9 responses

  1. Bonnie Hettinger
    July 25, 2011

    Please help me with this delima. I love birds and feed them seeds and fruit all the time. I now have 4 young grandsons that play in the yard and the bird feeding area is worrysom for them to play around with all the mess and bird droppings. I need to stop feeding for a couple of years but I don’t want to suddenly cut off the food. How do I humanely stop feeding them?
    Thank you

  2. Brian
    April 26, 2012

    Everything sounded good until you wrote about using bacon fat for suet. Although I am just starting out with feeding wild birds, I do know that bacon fat, complete with all the chemicals and salt in it, isn’t good to feed wild birds. You didn’t specify ‘organic’ bacon but unless the bacon is from a slab from a butcher, it would have salt and chemicals in it. Right?

  3. Mary Ilkay
    May 14, 2012

    I am hoping someone will be able to help me with this delima also. I have been feeding wild birds for almost 2 years now. I feed all year long. My neighbours are very angry about the birds droppings and the squirrels digging up their yard. My husband and I have decided to wean the wildlife off feeding but I am not sure how to do so without the birds be impacted.
    This is breaking my heart. Any advice will be greatly appreciated.
    Thanks you

  4. bobbobwhite
    January 11, 2013

    Don’t be concerned about stopping your bird feeding. Birds, and all wild animals, are opportunistic feeders. They have to be to live. Soon they will just go somewhere else. No problem to them. Actually, wild bird feeding has been promoted more to line merchant’s pockets than to truly help wild birds and some of it can do real harm to them. Any real naturalist knows that.

    Try to remember, as humans we tend to feel that birds look at feeding the same way we do. They don’t, so just feed them or not, and don’t feel any guilt if you stop. They will do just fine. without it. You will see fewer birds around if you stop feeding, and that loss may be enough for you to continue feeding them. Wild birds can be very are entertaining as they feed.

  5. jane doe
    April 10, 2013

    Of course there are always 2 sides to every istuation I guess you call it pro and cons.
    Feeding birds causes side problems.
    1. Attracting preditor birds to song bird feeders gives the preditors a smorgusborg feeding.
    2. Unless feeding areas areas are disinfected daily birds and humans can get sick. Feeders several years ago in Florida through the summer was causing a huge die off of song birds from salmonella poisoning.
    3. Squirrel invasion can get pesky.
    4. Changes the natural habits of the birds you are feeding. Migrating bird forget to migrate consequently they are staying in areas they should have migrated away from for the season.
    5. They become dependent on humans and loose their natural instinct to stay away from them. Not all humans like birds
    6. All these issues are true for all speacies from song birds to birds of prey to shore and seabirds.
    7. Fisher people are another area where birds get severely injured.

    I too am a wild bird rehabber for 27 years and I have seen so much human cruelty and accidental injuries toward our beautiful birds because the birds get humanized that is they loose their fear of humans. From being shot to hit by car [delibertly] and golf balls mostly sandhills on golf courses i think I have seen it all and then somethig else happens that I never saw before.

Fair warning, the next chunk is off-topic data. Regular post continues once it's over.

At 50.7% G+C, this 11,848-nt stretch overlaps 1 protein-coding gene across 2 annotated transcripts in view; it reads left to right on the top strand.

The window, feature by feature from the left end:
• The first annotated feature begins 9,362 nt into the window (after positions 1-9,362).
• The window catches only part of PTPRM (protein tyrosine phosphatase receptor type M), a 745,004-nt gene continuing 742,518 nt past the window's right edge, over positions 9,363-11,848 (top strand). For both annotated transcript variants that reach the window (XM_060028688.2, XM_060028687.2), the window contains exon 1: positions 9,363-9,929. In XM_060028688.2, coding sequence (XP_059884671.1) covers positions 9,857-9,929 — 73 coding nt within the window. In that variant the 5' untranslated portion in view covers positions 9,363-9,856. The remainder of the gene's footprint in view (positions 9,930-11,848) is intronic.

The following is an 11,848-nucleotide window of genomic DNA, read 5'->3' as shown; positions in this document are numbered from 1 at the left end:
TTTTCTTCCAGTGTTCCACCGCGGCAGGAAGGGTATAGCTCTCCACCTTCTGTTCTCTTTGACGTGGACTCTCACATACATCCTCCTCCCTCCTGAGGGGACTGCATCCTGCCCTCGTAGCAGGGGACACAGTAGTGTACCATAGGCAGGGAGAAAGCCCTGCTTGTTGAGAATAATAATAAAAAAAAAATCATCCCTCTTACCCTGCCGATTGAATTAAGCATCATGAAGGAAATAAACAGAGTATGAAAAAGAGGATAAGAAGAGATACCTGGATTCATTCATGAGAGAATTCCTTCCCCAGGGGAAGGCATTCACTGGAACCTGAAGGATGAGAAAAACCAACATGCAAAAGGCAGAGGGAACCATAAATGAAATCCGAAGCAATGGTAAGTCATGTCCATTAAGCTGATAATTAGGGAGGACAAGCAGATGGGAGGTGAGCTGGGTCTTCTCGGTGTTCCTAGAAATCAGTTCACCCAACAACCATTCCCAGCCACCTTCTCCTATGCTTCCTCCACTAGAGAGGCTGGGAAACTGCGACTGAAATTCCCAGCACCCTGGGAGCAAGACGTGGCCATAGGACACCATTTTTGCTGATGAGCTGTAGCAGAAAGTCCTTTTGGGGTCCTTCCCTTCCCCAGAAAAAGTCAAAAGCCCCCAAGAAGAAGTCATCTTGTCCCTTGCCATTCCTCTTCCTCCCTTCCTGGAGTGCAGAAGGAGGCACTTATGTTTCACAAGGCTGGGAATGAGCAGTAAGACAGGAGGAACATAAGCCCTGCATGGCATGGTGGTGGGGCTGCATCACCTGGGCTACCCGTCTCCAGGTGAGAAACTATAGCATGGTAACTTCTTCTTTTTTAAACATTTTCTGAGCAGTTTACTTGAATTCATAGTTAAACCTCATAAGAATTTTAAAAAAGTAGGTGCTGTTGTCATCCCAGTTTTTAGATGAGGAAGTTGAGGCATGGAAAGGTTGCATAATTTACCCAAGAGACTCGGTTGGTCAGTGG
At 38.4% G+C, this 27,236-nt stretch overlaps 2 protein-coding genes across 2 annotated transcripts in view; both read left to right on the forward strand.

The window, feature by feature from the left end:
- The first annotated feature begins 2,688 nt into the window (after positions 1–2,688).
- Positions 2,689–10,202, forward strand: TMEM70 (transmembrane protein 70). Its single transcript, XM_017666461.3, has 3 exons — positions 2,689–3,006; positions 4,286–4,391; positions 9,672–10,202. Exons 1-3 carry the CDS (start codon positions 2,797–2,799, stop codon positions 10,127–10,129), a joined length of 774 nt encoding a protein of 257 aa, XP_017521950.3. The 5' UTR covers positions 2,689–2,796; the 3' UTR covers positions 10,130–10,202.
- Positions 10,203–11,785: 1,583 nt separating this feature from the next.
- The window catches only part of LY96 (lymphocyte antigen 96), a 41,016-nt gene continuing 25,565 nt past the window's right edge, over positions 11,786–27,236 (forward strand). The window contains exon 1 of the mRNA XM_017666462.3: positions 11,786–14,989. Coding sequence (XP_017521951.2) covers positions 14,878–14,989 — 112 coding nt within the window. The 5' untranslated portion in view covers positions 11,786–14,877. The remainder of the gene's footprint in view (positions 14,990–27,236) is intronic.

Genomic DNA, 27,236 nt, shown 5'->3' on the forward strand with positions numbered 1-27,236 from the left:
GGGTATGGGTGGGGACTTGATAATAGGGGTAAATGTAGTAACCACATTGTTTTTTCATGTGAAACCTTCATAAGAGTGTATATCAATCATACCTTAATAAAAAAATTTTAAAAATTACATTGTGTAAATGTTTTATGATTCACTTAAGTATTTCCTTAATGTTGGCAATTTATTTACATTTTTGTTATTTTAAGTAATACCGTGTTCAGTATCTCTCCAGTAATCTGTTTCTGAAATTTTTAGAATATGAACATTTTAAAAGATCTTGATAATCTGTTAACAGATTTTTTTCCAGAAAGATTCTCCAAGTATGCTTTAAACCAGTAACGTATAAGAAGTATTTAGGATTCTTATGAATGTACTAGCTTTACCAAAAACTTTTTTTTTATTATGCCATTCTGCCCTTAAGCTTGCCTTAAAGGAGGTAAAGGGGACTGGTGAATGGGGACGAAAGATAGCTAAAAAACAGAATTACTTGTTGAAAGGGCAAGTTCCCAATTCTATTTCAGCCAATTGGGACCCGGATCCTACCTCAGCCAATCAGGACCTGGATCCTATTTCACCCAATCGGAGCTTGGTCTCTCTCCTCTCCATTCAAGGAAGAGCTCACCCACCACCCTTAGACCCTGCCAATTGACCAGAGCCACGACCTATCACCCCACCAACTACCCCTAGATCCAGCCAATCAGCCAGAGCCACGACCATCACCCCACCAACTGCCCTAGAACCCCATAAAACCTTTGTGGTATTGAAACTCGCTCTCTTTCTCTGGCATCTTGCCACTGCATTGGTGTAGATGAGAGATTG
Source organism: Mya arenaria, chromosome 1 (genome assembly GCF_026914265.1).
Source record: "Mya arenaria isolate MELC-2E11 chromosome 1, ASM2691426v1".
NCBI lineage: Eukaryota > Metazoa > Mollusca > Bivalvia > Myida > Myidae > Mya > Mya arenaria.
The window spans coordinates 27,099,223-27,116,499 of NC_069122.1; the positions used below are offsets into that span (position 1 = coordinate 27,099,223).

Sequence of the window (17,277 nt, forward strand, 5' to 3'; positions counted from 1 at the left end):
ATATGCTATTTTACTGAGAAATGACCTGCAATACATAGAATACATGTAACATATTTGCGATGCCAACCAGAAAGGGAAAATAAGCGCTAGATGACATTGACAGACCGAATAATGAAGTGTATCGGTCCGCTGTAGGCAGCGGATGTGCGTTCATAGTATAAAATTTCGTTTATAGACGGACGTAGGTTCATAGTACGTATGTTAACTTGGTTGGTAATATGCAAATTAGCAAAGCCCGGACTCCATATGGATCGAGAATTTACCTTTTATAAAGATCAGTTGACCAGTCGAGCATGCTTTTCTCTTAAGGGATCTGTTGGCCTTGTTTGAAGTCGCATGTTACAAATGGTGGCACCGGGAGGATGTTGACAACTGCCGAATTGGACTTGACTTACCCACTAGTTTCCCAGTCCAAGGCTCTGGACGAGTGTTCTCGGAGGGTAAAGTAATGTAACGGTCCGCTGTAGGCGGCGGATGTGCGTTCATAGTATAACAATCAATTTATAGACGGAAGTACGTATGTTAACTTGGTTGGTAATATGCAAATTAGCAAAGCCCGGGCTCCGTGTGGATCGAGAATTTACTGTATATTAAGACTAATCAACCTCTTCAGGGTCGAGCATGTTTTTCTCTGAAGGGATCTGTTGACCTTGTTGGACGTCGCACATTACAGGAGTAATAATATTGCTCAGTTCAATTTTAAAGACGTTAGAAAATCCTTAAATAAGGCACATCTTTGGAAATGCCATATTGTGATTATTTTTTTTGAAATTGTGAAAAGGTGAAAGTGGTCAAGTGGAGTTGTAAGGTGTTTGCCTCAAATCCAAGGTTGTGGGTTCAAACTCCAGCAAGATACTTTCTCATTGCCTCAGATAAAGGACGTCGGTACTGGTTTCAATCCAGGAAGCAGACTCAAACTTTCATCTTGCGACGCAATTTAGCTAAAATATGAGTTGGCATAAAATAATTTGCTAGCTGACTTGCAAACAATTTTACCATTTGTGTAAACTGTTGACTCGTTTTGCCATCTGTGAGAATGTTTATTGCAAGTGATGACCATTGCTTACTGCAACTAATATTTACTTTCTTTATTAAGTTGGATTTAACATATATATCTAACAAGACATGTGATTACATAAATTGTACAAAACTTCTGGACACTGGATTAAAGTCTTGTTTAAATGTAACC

6. David Leasure
    August 23, 2013

    Need help. I have been feeding wild birds in Colorado for 8 years now. This year I am having a problem with black birds. They come by the dozens and pick at the finches and sparrows to the point of injuring them. I took the feeders down for I am hoping that the little birds will survive on all the flower seeds we have in a large garden. I am hoping for the black birds to go away. Do they migrate? If I don’t see them for a while I will put the feeders back out. It breaks my heart watching the little ones looking for the feeders. But as long as the blackbirds are here they can’t even get to the feeder because they get chased away. Am I doing the right thing? Thank you

  7. pierre
    December 8, 2013

    I am a paramedic in BC oilfields and spend my days feeding birds (in winter), I usually do not spend more than 2 or 3 weeks at the same place. Most of them are blue jay and whiskey jack.
    Is it bad to feed them for a limited period of time in winter. I noticed that they usually gain quite a bit of weight.

    If anybody can help, thanks

  8. Sarah
    February 7, 2014

    Is it okay to feed birds uncooked popcorn?
    I have several pounds of pure un seasoned

  9. Marcella
    March 20, 2014

    Hi, I have been feeding wild birds for about 1 year and a half. I feed sparrows, juncos and mourning doves. The sparrows and juncos eat from a feeder and the mourning doves from the ground. I got very attached to them, I love seeing them and i also love their sounds. The problem is that I am renting a townhouse and I do the feeding in my large deck. My original plan was feeding sparrows only, but mourning doves found me so I started feeding them too, doves are very noisy and dirty birds, their poop is big and they make a very strong noise when they take off or land. My neighbors start complaining, and I don’t want to have a problem with my landlord. We are talking about 8 doves in a deck.,sometimes fighting between them for the food. Unfortunately as much as I love them I had to stop feeding them. I still have the feeder for the sparrows and juncos but I am not feeding the doves anymore. I am very sad, and I really hope that they will be ok. Any comment on this?

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